S.G. Goodman Hits On All Musical Cylinders Via Genre & Guitar Sprawling ‘Teeth Marks’ (ALBUM REVIEW)

Credit: Meredith Truax

There are so many different Americas right now within our country’s borders it’s hard to make sense of what an “American Identity” actually means anymore. It’s hard to escape this fact with all of the big attention-grabbing headlines these days highlighting how divided we are. A big focus is on the enormous legal rifts forming between states with the only thing keeping a lot of people out of the penitentiary is a made-up state line on a map. On her latest full-length album Teeth Marks, Murray, Kentucky’s S.G. Goodman ardently addresses the slightly less talked about struggles emerging from a society that no longer seems to share the same basic concept of how to love your fellow human being. 

The album comes on slow with the opening/title track acting as a great introduction to the overarching themes of love and empathy that is so deeply wound throughout. It’s a biting, unrequited love ballad filled out by cathedral-esque vocal harmonies, lightly finger-picked electric guitar, and a dynamic building of ambient background sounds all held together by Goodman’s distinctive, haunting vocals. Whether tackling a specific romantic relationship or societal/social norms, “Maybe in time, you’ll see things my way”, is repeated throughout the song complimenting verses that, like any great folk song, can be taken as literally or figuratively as the listener needs.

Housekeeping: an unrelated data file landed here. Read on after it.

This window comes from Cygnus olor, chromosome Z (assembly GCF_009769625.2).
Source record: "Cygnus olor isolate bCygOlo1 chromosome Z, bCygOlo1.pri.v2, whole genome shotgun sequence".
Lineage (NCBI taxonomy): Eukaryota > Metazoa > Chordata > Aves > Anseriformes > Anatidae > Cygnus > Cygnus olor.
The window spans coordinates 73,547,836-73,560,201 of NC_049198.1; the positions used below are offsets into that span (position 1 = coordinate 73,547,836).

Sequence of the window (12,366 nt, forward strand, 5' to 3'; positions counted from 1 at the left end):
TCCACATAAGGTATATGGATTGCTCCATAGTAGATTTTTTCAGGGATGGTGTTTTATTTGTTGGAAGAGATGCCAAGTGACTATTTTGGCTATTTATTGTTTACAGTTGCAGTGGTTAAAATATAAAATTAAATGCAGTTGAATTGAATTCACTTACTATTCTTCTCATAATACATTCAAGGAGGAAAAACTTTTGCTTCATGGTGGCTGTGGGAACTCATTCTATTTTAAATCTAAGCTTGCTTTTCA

Jumping off from there, Teeth Marks turns into a genre sprawling work while maintaining a focused and concise overall sound. “All My Love”, a “happy love song” which any artist will tell you is a daunting thing to write, is an upbeat psychedelic highway-rocker that settles perfectly into the warm, Southern, front porch folk swagger of “Heart Swell”. 

“When You Say It”, a bittersweet tune with country-folk DNA and a heart of soul, gives way to a brilliant one-two punch in the form of “If You Were Someone I Loved” and “You Were Someone I Loved”. The former is a gritty, southern rocker combined with Velvet Underground evoking, droning guitar chords. The latter is a stirring and poignant acapella performance steeped in the tradition of Southern Appalachian ballad singing. The stark contrast dynamically compliments the fact that the two songs tackle two sides of the opioid crisis, an issue affecting Americans from all over the map.

While Goodman can trace her musical roots to singing three times a week in a Southern Baptist choir, she was able to cut her teeth on her own as part of the vibrant and diverse scene at Terrapin Station in Murray Kentucky. Because the number of both bands and clubs in town is small, shows at Terrapin Station often would have bands from multiple, seemingly unconnected, genres on the same bill. This melting pot of influences is especially apparent when you hold tracks like “When I Die” and “Dead Soldiers” next to each other. While “When I Die” captures the punk influences of the club, “Dead Soldiers” showcases a vocal range and power that very few things other than singing to God three times a week can cultivate.

Goodman’s own experience coming out as gay around the release of her debut album Old Time Feeling highlights the different experiences Americans can have in this country depending on where they live. An announcement most people in large coastal cities would either celebrate or not think all that much about, her coming out was met harshly by her hometown community in Kentucky. On Teeth Marks, we see an artist working through that coming fully into their own and with the confidence to tackle love in a compelling and refreshing way, along with the many joys and scars that it leaves in its wake.

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